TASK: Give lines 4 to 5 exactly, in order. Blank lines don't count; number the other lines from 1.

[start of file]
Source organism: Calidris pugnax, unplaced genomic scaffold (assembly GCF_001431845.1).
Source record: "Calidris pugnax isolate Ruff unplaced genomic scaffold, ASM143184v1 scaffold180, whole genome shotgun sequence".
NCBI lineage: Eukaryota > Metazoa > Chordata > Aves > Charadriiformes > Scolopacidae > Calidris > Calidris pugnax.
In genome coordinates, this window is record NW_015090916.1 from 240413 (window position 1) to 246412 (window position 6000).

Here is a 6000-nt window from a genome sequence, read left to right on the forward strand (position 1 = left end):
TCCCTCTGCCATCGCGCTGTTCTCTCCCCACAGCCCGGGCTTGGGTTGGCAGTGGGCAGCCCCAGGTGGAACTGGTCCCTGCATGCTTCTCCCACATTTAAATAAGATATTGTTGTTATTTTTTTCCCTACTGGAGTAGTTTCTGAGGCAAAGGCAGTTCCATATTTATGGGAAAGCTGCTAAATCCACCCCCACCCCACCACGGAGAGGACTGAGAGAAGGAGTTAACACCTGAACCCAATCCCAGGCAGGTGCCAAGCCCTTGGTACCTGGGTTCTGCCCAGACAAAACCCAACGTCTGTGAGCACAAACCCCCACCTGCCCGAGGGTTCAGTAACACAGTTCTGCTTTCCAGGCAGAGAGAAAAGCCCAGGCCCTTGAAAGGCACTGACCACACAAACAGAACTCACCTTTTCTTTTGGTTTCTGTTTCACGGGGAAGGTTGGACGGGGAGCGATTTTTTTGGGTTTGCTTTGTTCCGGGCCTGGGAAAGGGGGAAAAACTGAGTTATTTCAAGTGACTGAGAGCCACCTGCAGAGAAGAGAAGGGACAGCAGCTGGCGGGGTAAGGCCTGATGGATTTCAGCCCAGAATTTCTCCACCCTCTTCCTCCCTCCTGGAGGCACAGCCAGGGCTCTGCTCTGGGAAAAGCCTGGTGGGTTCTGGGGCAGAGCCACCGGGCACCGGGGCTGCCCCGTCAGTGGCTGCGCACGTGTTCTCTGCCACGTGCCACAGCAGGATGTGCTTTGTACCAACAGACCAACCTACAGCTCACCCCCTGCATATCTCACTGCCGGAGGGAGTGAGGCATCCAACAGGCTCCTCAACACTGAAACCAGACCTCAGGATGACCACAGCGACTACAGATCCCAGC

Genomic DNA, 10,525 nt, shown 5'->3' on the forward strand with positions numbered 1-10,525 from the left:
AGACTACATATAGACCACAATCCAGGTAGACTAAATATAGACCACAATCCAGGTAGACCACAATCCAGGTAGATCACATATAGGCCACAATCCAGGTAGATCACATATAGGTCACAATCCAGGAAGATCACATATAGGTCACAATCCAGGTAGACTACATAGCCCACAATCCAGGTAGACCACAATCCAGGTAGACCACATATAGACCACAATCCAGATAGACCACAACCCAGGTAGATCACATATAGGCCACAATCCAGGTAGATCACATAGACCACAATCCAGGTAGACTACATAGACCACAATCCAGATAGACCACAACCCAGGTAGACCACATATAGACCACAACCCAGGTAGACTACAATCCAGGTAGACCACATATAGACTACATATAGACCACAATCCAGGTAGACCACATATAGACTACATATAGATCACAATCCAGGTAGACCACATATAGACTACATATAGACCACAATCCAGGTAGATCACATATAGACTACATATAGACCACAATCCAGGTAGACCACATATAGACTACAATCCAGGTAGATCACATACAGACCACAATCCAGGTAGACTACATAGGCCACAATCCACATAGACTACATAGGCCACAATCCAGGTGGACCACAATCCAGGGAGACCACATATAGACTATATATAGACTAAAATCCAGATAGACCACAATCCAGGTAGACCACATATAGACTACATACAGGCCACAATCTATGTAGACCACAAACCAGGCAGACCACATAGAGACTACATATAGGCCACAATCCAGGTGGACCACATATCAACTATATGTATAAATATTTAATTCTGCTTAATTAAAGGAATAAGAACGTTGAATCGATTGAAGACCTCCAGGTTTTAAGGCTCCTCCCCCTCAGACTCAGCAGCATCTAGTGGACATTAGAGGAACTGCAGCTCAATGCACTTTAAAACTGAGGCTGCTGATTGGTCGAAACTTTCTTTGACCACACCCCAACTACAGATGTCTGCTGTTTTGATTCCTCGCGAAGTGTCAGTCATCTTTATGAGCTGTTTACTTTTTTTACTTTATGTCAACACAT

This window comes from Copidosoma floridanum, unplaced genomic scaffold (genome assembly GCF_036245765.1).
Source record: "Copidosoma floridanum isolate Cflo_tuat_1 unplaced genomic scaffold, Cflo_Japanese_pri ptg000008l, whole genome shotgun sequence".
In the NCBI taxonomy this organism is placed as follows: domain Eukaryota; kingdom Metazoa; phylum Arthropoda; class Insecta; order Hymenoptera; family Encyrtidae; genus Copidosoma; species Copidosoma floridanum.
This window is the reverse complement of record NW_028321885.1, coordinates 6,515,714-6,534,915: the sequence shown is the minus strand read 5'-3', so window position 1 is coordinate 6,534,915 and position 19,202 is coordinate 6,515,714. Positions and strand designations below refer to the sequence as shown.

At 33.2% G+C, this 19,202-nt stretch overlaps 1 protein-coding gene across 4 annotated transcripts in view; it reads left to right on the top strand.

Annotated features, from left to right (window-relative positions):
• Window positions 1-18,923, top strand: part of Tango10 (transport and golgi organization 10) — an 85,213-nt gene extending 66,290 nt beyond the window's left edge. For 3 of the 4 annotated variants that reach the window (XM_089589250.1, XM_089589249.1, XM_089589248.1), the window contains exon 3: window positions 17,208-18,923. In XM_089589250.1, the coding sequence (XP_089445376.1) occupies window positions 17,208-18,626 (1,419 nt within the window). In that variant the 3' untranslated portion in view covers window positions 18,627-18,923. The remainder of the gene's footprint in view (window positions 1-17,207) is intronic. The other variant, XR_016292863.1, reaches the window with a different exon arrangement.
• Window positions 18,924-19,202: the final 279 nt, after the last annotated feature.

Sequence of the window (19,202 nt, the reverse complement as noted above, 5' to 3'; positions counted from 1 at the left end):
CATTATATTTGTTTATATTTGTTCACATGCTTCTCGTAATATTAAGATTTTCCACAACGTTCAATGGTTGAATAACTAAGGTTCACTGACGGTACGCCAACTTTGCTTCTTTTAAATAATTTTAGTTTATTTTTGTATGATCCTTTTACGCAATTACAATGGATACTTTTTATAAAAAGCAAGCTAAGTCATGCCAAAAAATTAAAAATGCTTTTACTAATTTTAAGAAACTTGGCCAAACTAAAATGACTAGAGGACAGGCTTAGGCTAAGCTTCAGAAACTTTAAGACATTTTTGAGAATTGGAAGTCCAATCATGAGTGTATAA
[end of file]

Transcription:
In genome coordinates, this window is record NW_015090916.1 from 240413 (window position 1) to 246412 (window position 6000).

Here is a 6000-nt window from a genome sequence, read left to right on the forward strand (position 1 = left end):